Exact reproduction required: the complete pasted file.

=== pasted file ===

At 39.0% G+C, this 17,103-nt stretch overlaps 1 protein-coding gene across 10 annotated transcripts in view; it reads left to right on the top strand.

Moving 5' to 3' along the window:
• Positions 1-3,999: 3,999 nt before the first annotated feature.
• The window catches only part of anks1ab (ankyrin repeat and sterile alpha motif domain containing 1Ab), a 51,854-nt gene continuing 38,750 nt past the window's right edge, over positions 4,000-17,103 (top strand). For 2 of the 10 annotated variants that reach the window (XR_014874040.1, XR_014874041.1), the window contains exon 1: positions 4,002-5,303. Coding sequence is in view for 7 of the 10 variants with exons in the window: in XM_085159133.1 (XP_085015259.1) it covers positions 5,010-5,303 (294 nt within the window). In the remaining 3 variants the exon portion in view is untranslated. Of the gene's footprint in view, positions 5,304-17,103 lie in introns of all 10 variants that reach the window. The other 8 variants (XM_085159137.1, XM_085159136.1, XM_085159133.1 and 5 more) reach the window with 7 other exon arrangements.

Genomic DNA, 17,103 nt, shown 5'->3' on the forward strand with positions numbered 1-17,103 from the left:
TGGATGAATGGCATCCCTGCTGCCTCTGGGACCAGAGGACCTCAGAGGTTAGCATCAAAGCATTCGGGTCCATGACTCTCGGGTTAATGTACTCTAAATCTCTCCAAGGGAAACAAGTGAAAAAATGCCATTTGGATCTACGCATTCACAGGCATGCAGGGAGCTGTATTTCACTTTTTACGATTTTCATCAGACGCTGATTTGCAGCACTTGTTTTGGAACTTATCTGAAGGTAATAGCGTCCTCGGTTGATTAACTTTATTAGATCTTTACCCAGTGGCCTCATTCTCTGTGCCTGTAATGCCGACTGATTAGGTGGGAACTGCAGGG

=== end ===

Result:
At 39.0% G+C, this 17,103-nt stretch overlaps 1 protein-coding gene across 10 annotated transcripts in view; it reads left to right on the top strand.

Moving 5' to 3' along the window:
• Positions 1-3,999: 3,999 nt before the first annotated feature.
• The window catches only part of anks1ab (ankyrin repeat and sterile alpha motif domain containing 1Ab), a 51,854-nt gene continuing 38,750 nt past the window's right edge, over positions 4,000-17,103 (top strand). For 2 of the 10 annotated variants that reach the window (XR_014874040.1, XR_014874041.1), the window contains exon 1: positions 4,002-5,303. Coding sequence is in view for 7 of the 10 variants with exons in the window: in XM_085159133.1 (XP_085015259.1) it covers positions 5,010-5,303 (294 nt within the window). In the remaining 3 variants the exon portion in view is untranslated. Of the gene's footprint in view, positions 5,304-17,103 lie in introns of all 10 variants that reach the window. The other 8 variants (XM_085159137.1, XM_085159136.1, XM_085159133.1 and 5 more) reach the window with 7 other exon arrangements.

Genomic DNA, 17,103 nt, shown 5'->3' on the forward strand with positions numbered 1-17,103 from the left:
TGGATGAATGGCATCCCTGCTGCCTCTGGGACCAGAGGACCTCAGAGGTTAGCATCAAAGCATTCGGGTCCATGACTCTCGGGTTAATGTACTCTAAATCTCTCCAAGGGAAACAAGTGAAAAAATGCCATTTGGATCTACGCATTCACAGGCATGCAGGGAGCTGTATTTCACTTTTTACGATTTTCATCAGACGCTGATTTGCAGCACTTGTTTTGGAACTTATCTGAAGGTAATAGCGTCCTCGGTTGATTAACTTTATTAGATCTTTACCCAGTGGCCTCATTCTCTGTGCCTGTAATGCCGACTGATTAGGTGGGAACTGCAGGG